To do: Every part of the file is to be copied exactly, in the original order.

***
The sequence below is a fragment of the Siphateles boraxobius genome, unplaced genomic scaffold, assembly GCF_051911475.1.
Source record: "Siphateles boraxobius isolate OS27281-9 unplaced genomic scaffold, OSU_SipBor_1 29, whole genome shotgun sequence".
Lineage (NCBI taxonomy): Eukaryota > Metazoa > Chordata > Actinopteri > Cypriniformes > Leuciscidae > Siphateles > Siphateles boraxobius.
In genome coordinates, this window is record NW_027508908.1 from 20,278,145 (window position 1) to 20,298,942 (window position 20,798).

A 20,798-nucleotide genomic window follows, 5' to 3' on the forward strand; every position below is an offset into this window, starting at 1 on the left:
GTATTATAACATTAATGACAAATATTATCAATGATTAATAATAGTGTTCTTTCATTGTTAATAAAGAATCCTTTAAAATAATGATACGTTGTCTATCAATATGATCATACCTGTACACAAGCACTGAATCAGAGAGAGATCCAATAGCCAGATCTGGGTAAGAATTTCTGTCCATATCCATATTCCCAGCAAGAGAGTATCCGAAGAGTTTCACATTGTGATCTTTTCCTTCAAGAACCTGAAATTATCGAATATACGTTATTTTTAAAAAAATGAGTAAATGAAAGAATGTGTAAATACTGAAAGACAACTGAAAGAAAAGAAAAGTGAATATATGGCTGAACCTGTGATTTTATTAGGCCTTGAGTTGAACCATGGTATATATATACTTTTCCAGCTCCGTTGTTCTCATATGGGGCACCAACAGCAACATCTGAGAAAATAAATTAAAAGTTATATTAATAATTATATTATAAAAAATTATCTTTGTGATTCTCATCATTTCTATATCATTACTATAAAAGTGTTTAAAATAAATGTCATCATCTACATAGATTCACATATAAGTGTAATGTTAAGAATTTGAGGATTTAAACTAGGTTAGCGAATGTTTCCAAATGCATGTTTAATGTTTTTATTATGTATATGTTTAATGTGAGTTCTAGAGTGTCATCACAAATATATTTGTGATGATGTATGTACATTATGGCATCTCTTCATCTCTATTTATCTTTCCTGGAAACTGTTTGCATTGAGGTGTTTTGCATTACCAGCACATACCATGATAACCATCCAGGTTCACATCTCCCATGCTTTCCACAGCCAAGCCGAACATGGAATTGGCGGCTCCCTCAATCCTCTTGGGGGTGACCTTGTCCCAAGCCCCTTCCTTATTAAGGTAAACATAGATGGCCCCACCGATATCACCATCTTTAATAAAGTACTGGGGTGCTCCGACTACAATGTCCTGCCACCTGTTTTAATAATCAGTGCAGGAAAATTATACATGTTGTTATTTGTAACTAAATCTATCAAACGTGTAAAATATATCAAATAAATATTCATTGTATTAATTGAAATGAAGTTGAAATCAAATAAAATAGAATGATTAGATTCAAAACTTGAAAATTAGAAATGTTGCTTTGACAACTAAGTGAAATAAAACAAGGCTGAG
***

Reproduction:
The sequence below is a fragment of the Siphateles boraxobius genome, unplaced genomic scaffold, assembly GCF_051911475.1.
Source record: "Siphateles boraxobius isolate OS27281-9 unplaced genomic scaffold, OSU_SipBor_1 29, whole genome shotgun sequence".
Lineage (NCBI taxonomy): Eukaryota > Metazoa > Chordata > Actinopteri > Cypriniformes > Leuciscidae > Siphateles > Siphateles boraxobius.
In genome coordinates, this window is record NW_027508908.1 from 20,278,145 (window position 1) to 20,298,942 (window position 20,798).

A 20,798-nucleotide genomic window follows, 5' to 3' on the forward strand; every position below is an offset into this window, starting at 1 on the left:
GTATTATAACATTAATGACAAATATTATCAATGATTAATAATAGTGTTCTTTCATTGTTAATAAAGAATCCTTTAAAATAATGATACGTTGTCTATCAATATGATCATACCTGTACACAAGCACTGAATCAGAGAGAGATCCAATAGCCAGATCTGGGTAAGAATTTCTGTCCATATCCATATTCCCAGCAAGAGAGTATCCGAAGAGTTTCACATTGTGATCTTTTCCTTCAAGAACCTGAAATTATCGAATATACGTTATTTTTAAAAAAATGAGTAAATGAAAGAATGTGTAAATACTGAAAGACAACTGAAAGAAAAGAAAAGTGAATATATGGCTGAACCTGTGATTTTATTAGGCCTTGAGTTGAACCATGGTATATATATACTTTTCCAGCTCCGTTGTTCTCATATGGGGCACCAACAGCAACATCTGAGAAAATAAATTAAAAGTTATATTAATAATTATATTATAAAAAATTATCTTTGTGATTCTCATCATTTCTATATCATTACTATAAAAGTGTTTAAAATAAATGTCATCATCTACATAGATTCACATATAAGTGTAATGTTAAGAATTTGAGGATTTAAACTAGGTTAGCGAATGTTTCCAAATGCATGTTTAATGTTTTTATTATGTATATGTTTAATGTGAGTTCTAGAGTGTCATCACAAATATATTTGTGATGATGTATGTACATTATGGCATCTCTTCATCTCTATTTATCTTTCCTGGAAACTGTTTGCATTGAGGTGTTTTGCATTACCAGCACATACCATGATAACCATCCAGGTTCACATCTCCCATGCTTTCCACAGCCAAGCCGAACATGGAATTGGCGGCTCCCTCAATCCTCTTGGGGGTGACCTTGTCCCAAGCCCCTTCCTTATTAAGGTAAACATAGATGGCCCCACCGATATCACCATCTTTAATAAAGTACTGGGGTGCTCCGACTACAATGTCCTGCCACCTGTTTTAATAATCAGTGCAGGAAAATTATACATGTTGTTATTTGTAACTAAATCTATCAAACGTGTAAAATATATCAAATAAATATTCATTGTATTAATTGAAATGAAGTTGAAATCAAATAAAATAGAATGATTAGATTCAAAACTTGAAAATTAGAAATGTTGCTTTGACAACTAAGTGAAATAAAACAAGGCTGAG